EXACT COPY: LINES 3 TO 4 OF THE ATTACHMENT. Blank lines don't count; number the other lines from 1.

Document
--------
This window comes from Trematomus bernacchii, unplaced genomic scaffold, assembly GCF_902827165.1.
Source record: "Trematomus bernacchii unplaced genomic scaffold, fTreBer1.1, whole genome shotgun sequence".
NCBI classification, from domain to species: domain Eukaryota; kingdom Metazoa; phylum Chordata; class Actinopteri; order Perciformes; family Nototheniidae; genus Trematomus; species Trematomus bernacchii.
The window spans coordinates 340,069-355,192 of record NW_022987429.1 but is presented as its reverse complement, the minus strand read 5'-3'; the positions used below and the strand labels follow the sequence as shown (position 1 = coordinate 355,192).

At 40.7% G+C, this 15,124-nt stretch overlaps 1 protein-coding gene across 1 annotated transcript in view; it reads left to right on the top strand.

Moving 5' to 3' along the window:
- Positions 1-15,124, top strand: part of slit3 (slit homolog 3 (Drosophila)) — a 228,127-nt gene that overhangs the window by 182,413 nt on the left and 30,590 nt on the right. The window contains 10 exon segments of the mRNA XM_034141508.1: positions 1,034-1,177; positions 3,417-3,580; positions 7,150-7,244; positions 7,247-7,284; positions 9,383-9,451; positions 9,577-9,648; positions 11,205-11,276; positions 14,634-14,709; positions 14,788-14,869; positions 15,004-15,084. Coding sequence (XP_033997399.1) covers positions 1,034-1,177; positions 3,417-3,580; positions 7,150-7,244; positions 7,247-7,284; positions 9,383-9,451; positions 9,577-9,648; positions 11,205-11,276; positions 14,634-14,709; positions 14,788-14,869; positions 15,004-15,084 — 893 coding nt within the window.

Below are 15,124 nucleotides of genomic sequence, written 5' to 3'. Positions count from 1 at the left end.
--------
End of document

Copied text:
NCBI classification, from domain to species: domain Eukaryota; kingdom Metazoa; phylum Chordata; class Actinopteri; order Perciformes; family Nototheniidae; genus Trematomus; species Trematomus bernacchii.
The window spans coordinates 340,069-355,192 of record NW_022987429.1 but is presented as its reverse complement, the minus strand read 5'-3'; the positions used below and the strand labels follow the sequence as shown (position 1 = coordinate 355,192).